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Citrus Basted TurkeyBrine a turkey for moister, more tender meat. Photo courtesy Butterball.

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ABOUT THE AUTHOR

 

JOHNNY GNALL is a chef and writer based in San Francisco.

 

November 2011

Product Reviews / Main Nibbles / Meat & Poultry

How To Brine A Turkey

Page 1: The Extra Steps Yield Moister, More Tender Meat

 

This is Page 1 of a two-page article. Click on the links below to visit Page 2.


Introduction

It takes extra effort to brine a turkey—and two to 24 hours for the turkey to rest in the brine. But brining produces a moister, more tender turkey.

Brining a turkey is the process of soaking it, for an extended period of time, in a liquid that contains salt and other flavorings. The salt in a brine draws the natural moisture out of a turkey and allows it to be replaced with the moisture of the liquid in which you are soaking it. Therefore, whatever flavorings and seasonings you add to your brine will become infused in your turkey.

Brining a turkey helps to tenderize it, which not only improves the eating experience, but slightly cuts down on cooking time as well.

Brining Vs. Marinating

Brining is not to be confused with marinating

  • While they have similar functions, a marinade’s key components are acid and salt.
  • A brine in its simplest form can be nothing more than water, salt, and sugar. But we have much more interesting brine ideas below!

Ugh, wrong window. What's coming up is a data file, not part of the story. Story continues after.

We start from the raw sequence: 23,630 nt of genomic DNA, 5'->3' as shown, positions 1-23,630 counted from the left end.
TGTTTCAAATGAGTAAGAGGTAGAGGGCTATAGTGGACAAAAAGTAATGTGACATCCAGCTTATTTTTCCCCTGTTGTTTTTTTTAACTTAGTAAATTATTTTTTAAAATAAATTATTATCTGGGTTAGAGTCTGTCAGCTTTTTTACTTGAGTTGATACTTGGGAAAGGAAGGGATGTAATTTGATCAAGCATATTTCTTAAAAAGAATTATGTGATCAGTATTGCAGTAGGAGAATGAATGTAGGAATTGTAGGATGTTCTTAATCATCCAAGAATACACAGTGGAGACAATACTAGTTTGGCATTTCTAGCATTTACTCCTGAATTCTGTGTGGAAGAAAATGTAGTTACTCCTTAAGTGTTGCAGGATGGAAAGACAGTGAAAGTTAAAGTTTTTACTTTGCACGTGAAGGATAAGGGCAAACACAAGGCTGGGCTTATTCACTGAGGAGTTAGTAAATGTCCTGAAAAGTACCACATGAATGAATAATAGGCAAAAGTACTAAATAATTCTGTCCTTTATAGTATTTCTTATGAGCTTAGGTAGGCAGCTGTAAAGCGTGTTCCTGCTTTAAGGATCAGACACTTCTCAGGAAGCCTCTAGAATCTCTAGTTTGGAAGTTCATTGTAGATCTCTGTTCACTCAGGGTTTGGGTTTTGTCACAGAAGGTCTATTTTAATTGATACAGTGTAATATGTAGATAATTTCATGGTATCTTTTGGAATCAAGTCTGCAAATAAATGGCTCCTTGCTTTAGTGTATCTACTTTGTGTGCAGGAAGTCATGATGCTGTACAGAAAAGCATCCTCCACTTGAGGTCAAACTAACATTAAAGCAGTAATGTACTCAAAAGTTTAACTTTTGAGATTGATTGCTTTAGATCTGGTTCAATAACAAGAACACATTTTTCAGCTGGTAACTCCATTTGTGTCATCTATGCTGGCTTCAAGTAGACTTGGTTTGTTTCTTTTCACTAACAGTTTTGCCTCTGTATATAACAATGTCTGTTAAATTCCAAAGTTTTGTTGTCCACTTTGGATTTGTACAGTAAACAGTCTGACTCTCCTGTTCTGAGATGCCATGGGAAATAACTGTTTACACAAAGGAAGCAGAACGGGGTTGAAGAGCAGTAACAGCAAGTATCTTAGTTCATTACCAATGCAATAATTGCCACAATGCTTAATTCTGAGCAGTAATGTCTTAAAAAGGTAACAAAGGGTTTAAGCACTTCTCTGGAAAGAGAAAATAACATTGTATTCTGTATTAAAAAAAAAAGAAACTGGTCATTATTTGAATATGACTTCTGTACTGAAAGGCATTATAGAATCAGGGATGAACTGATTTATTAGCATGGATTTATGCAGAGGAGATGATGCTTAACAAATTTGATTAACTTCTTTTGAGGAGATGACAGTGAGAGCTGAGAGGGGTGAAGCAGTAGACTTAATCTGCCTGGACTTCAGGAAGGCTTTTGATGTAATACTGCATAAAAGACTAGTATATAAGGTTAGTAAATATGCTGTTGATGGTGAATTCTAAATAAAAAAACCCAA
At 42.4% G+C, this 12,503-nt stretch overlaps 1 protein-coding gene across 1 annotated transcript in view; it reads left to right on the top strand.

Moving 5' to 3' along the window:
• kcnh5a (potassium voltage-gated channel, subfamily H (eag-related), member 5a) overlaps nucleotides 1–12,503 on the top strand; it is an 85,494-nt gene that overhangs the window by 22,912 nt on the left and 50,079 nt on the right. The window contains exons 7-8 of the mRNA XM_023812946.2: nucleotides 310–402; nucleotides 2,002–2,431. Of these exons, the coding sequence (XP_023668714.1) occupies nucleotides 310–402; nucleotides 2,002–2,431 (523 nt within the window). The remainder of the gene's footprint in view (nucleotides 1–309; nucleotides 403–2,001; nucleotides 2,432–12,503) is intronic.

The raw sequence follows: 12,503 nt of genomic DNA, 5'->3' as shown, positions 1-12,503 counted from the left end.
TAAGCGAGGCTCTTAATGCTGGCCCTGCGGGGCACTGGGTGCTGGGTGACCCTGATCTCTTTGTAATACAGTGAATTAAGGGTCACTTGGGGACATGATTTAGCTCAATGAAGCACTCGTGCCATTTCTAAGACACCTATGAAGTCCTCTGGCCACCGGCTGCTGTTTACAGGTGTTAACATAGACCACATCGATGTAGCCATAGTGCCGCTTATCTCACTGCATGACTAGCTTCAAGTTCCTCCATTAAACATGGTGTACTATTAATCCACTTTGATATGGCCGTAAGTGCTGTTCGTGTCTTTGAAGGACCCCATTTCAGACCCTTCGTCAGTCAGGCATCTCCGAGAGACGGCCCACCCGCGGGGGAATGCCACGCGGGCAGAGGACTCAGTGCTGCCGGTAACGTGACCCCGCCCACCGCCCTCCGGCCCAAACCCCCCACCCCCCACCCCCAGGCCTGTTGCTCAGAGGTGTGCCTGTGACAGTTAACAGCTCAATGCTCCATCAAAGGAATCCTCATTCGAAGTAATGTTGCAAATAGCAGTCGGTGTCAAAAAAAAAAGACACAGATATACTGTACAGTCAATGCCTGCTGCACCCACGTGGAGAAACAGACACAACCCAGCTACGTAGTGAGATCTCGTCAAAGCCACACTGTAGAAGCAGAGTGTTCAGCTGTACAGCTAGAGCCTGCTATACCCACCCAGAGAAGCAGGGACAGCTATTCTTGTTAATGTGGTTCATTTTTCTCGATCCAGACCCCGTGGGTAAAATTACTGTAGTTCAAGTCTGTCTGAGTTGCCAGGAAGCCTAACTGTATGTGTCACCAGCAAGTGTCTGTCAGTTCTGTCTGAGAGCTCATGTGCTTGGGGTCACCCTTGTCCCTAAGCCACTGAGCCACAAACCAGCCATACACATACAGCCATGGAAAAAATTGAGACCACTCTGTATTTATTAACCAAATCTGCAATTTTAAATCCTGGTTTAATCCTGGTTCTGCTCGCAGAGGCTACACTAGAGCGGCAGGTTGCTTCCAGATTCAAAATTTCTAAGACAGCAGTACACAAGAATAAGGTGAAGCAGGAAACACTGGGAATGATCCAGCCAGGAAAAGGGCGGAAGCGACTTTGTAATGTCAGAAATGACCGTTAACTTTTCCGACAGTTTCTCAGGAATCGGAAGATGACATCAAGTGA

Part I: Steps To Brining A Turkey

First determine how much water you need by placing the turkey into an extra-large Ziplock-type bag. You can purchase a special turkey-brining bag locally or order one online. Even a trash bag can work if you seal it tightly.

  1. Place the bag in a large stockpot to keep the turkey upright.
  2. Add water one cup at a time, keeping track of how many cups it takes
    to completely cover the turkey.
  3. Remove the turkey, toss out the water in the stockpot, and continue
    creating the brine. (Green choice: Use the water on plants.)

Part II: Creating The Brine

Now we’ll create the mixture of water, salt, sugar and other flavors.

In a pot, add the amount of water you created in Part I.

Measuring The Salt. A key to a good brine is salt control. A general rule of thumb for measuring salt is one cup of salt to every gallon of water, which works out to roughly one tablespoon of salt to every cup of water. If you really want to be precise, you can weigh the salt and measure ten ounces per gallon of water.

Dissolving The Salt. It is important that the salt be completely dissolved into the water. The easiest way to do this is to use hot water and stir rapidly. Once the salt is dissolved, make sure to cool your water before brining, or you will actually begin to cook your turkey!


Adding The Sugar. It doesn’t hurt to add sugar to your brine; it will sweeten the meat a bit and balance out the salt. Add a cup of sugar for every gallon of water.

At this point—once the sugar is added—you have a very basic brine that will help to season your turkey and bring out its natural flavor. But don’t stop here!

Flavoring The Brine. You can add pretty much anything you want to season and flavor your brine (see the next section). Simply put the added seasonings, herbs and other flavors into your water-salt-sugar brine. and bring it to a boil, simmer for a few minutes, then cool completely and proceed as normal.

 

Continue To Page 2: Different Turkey Brines

 



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